Andruw Jones made an appearance in the starting lineup last night. Not that he is difficult to spot in the first place, but even if you look for him in the box score, he's the only one who went 0-for-4. He's now batting .158. But the microscopic average doesn't even tell the full story, for those of us watching the game last night.
Jones came up in the second inning and saw changeup, changeup, fastball, changeup. He swung at all four pitches, striking out on a 70 mph change.
Jones was more patient in his at bat in the fourth, taking two balls before taking a called strike and then weakly grounding to second on a fastball.
In the sixth, Jones saw two Reagan-era (low 80's) changeups, the latter of which resulted in a force at second (erasing Nomar Garciaparra) which was kept from a double play only when Padres first baseman Adrian Gonzalez was taken off the bag on the throw. At that point, to quote SoSG Orel in the GameThread (comment at 8:51p):
Jones is doing everything possible to get out. He finally succeeds on his third try (#1 DP but first baseman pulled off bag, #2 almost picked off first, #3 thrown out at second trying to advance on a ball that got away from the catcher)
So not only was it a poor at bat, it was compounded by ineptitude on the basepaths. A subsequent shot of a displeased Joe Torre in the dugout seemed to augur poorly for Jones' fourth at bat.
But no, Jones came back up in the ninth, for a five-pitch strikeout (his second K of the night). On this at bat, the slow-motion replay showed how badly he was fooled, as well as how jerky and back-foot-weighted Jones' swing has become. It's not a pretty sight, and it was almost as if Vin Scully was biting his tongue from saying a more acerbic comment.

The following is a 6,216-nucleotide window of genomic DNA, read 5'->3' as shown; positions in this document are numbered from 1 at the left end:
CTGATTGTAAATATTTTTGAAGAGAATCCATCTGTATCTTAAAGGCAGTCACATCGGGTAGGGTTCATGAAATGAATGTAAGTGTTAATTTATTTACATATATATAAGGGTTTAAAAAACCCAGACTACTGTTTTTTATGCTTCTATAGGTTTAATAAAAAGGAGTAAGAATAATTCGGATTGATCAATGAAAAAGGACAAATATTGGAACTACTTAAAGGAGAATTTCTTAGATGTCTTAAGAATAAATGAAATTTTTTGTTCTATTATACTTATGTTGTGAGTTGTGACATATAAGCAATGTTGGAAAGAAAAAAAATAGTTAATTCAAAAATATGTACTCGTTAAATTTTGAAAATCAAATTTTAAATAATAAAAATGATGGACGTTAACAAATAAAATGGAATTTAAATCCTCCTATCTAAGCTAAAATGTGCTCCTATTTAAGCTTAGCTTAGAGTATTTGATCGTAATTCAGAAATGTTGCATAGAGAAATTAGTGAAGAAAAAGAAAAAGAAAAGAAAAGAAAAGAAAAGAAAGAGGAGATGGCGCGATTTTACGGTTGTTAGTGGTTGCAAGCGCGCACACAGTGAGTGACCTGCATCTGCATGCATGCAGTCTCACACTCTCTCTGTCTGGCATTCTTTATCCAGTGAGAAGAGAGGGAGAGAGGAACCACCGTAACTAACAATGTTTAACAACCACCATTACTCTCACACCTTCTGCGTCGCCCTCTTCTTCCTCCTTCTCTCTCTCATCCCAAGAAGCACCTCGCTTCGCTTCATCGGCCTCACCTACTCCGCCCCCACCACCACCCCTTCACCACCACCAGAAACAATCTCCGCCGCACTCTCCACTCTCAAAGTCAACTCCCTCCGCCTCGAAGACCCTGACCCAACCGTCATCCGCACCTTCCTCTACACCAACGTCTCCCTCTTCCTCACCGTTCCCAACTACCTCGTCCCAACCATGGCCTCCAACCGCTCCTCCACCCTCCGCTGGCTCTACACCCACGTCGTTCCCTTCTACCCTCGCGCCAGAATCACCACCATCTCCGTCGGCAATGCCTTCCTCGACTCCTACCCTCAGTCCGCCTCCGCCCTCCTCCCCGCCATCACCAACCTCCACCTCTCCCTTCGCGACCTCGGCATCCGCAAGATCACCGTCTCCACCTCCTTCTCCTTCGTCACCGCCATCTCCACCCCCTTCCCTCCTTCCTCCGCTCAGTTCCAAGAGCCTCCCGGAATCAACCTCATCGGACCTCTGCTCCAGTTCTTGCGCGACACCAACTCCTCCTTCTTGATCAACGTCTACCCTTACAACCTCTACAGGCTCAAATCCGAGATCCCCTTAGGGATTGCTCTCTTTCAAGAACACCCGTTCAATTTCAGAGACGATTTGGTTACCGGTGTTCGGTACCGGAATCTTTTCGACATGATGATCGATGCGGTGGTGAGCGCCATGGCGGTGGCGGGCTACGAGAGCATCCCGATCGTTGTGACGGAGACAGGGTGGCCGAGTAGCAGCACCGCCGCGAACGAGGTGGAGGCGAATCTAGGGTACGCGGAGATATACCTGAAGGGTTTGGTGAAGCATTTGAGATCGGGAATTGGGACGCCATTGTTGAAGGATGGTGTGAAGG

Jones has devolved into a circus act, a train wreck that is only compelling to watch in that it's a looming disaster. He's getting booed on the road, for pete's sake--if anything, the Padres fans should be cheering Jones' presence in the lineup, particularly batting sixth where it can cleave any offensive momentum in two.
Look, Jones may get an occasional hit. Heck, Mark Sweeney can get a hit every one in a while (though Sweeney was 0-for-1 with a called K last night). But this is not something we want to be screwing around with down the home stretch of a tight pennant race.
Sure, it worked out last night (where the Dodgers ended up winning the game, and the Giants' win over Arizona actually extended our lead to a still wafer-thin 2.5 games), fortunately for us. But it's really playing Russian roulette to be trotting Jones out there when we're still racing for the division title. Save the postseason audition period for the meaningless games we may earn (if we're lucky!) at the end of the year.